Home News Minister encourages Queen Mothers to lobby for investments, development

Minister encourages Queen Mothers to lobby for investments, development

Queen Mothers Jpeg
Queen Mothers Jpeg

Madam Justina Owusu-Banahene, the Bono Regional Minister has encouraged queen mothers to use their lobbying skills to attract investments and development to their traditional areas.

She observed economic development tended to benefit women more and therefore hoped the queen mothers would lead in ensuring that women benefited from investments in the respective traditional areas to improve socio-economic lives of the people.

Mad. Owusu-Banahene made the call at the opening of the third annual conference and workshop for queen mothers at Abesim, near Sunyani.

Organised by the Konrad Adenauer Stiftung (KAS), a German political foundation in partnership with the National Queen Mothers’ Platform and the Bono Regional Queen Mothers’ Association, the two-day event aimed to explore the complex relations between traditional leaders and
the modern legal and political systems in Africa on the theme “Traditional Leaders in Contemporary African Governance: The Clash of Laws, Authorities and Responsibilities”.

It also provided a forum for discussion and debate on other related important issues and “to explore ways in which traditional leaders can be integrated into modern governance systems while still maintaining their cultural identities and authorities”.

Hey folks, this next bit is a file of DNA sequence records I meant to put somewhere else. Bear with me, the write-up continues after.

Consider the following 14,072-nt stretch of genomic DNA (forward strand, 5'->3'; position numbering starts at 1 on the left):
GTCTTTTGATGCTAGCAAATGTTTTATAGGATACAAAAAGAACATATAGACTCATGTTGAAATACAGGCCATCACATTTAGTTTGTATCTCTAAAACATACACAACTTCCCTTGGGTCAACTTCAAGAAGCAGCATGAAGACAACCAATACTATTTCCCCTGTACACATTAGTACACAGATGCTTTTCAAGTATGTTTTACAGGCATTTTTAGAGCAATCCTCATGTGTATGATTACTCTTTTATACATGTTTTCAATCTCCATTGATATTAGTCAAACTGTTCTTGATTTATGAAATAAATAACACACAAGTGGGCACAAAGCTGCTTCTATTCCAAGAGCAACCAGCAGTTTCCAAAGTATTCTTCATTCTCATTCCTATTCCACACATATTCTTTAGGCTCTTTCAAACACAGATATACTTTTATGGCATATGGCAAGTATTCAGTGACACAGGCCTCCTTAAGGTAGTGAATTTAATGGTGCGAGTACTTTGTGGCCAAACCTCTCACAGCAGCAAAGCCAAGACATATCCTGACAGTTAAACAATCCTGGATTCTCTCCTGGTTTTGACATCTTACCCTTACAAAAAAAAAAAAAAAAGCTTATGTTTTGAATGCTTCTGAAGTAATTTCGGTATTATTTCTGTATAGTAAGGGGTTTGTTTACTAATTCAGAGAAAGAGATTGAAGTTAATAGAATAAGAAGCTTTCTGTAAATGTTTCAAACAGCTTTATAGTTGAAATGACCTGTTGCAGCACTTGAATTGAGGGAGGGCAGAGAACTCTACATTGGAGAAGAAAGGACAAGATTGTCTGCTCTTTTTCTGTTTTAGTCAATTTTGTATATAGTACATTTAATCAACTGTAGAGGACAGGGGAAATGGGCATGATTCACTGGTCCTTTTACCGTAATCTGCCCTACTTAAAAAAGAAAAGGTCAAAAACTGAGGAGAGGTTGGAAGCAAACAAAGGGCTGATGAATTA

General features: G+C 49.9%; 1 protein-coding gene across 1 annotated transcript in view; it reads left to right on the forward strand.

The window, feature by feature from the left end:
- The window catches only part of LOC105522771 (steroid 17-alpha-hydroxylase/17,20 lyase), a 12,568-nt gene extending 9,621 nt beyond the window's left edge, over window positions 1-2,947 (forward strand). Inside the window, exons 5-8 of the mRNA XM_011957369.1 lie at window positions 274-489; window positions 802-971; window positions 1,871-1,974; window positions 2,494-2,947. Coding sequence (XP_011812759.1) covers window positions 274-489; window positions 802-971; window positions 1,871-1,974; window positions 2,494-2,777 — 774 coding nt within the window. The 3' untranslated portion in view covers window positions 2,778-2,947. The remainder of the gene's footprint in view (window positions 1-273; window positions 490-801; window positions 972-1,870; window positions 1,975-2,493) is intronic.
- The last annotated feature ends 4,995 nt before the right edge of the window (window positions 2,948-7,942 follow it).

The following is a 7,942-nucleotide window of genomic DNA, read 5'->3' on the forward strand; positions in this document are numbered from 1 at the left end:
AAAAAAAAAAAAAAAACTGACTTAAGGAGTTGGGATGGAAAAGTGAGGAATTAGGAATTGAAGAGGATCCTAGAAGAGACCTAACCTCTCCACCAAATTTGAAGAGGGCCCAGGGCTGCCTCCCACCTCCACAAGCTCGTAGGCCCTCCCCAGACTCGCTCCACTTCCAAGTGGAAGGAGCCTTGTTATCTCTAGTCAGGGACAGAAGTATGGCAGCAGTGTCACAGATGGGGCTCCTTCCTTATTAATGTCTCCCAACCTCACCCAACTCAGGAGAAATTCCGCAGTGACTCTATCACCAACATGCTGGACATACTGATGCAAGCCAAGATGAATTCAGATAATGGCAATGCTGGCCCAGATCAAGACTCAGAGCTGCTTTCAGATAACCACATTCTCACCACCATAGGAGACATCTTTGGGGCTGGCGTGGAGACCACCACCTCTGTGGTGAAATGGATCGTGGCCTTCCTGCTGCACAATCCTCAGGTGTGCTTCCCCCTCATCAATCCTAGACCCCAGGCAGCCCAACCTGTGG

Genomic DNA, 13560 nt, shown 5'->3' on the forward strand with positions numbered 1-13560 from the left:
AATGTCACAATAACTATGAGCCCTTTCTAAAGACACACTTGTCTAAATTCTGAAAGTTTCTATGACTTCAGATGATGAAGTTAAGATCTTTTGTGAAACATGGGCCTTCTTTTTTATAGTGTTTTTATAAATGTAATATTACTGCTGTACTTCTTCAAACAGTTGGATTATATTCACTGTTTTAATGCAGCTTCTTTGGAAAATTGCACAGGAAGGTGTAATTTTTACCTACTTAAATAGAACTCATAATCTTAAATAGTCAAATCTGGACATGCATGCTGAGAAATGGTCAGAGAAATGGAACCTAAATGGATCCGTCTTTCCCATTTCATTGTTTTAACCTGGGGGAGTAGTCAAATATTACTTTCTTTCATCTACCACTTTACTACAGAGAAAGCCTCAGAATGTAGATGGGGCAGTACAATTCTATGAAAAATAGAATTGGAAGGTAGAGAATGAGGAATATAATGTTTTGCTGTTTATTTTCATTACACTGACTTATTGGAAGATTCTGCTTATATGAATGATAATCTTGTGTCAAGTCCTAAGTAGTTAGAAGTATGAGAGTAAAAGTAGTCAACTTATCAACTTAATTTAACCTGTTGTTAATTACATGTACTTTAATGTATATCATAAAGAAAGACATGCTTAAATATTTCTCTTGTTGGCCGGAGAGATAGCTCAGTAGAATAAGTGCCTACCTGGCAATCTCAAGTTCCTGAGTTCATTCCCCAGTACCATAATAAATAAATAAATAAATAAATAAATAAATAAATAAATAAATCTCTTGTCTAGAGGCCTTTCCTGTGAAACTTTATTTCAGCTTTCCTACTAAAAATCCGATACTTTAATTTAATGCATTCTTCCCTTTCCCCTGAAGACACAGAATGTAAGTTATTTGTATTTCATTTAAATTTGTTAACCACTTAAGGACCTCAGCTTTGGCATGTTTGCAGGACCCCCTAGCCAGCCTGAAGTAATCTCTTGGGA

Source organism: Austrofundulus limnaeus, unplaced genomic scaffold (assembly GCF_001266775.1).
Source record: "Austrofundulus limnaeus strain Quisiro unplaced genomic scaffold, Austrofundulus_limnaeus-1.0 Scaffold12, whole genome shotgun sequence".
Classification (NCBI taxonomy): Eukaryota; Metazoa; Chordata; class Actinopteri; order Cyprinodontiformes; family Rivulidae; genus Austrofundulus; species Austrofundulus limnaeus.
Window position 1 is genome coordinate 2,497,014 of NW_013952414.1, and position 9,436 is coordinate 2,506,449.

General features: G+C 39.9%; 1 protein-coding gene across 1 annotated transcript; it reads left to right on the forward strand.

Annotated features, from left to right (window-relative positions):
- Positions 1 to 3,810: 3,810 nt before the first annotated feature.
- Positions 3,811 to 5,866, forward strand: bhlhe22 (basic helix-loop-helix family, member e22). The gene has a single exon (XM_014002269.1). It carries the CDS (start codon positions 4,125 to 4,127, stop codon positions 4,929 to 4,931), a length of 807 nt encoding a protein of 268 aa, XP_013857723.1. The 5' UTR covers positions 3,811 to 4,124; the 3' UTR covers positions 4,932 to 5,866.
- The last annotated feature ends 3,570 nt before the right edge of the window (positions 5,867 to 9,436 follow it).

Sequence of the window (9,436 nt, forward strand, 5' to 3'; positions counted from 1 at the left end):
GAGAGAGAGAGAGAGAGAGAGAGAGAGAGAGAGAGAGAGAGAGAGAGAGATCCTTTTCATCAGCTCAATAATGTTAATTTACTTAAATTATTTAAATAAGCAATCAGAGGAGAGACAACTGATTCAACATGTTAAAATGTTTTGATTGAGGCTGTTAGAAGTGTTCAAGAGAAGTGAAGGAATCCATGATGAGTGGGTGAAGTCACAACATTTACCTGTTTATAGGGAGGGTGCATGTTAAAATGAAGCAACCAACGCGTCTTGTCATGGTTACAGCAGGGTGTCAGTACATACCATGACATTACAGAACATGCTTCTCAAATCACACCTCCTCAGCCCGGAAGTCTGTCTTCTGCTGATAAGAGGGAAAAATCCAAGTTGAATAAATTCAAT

The participants comprised paramount queen mothers from the Bono and Bono East Regions and two accredited representatives each from the remaining regions nationwide.

Mad. Owusu-Banahene noted the role of queen mothers in the country’s socio-political and cultural development could not be over-emphasised, saying in the past few years queen mothers had broken the frontiers in education, commerce and other socio-political arenas and become more connected.

She said queen mothers had begun reclaiming their traditional roles and modernising them, saying “your place within the traditional setup is a powerful tool for women’s empowerment and for bringing social and economic changes in your communities and the country at large’’.

Mad. Owusu-Banahene said the government on its part recognised the key roles queen mothers played in democratic governance and would therefore continue to engage them on several fronts to ensure that they had their rightful place.
She asserted the laws of Ghana restricted traditional leaders from engaging in active partisan politics, but chiefs and queen mothers had continued to play key roles in the governance architecture.

Mad. Owusu-Banahene entreated queen mothers notwithstanding the limitation, to take up the role of advocacy in women’s empowerment, involvement as well as participation in democratic governance while using their influence to garner support for women already in democratic and institutional governance and encouraged more women’s participation to spearhead the interests of women, children and the vulnerable in the society.

Professor Dr. Crista Rautenbach, Prof. of Law, North West University, South Africa, who a spoke on the topic ”The Role of Female Traditional Leaders in Emerging Democracy” said traditional
leadership was still a male-dominated field in post-apartheid South Africa.

She stated there was a growing recognition of the importance of female traditional leaders in promoting gender equality and women empowerment, but, Prof Rautenbach added there was still much work to be done to ensure that women were fully included in governance structures at all levels in the society.

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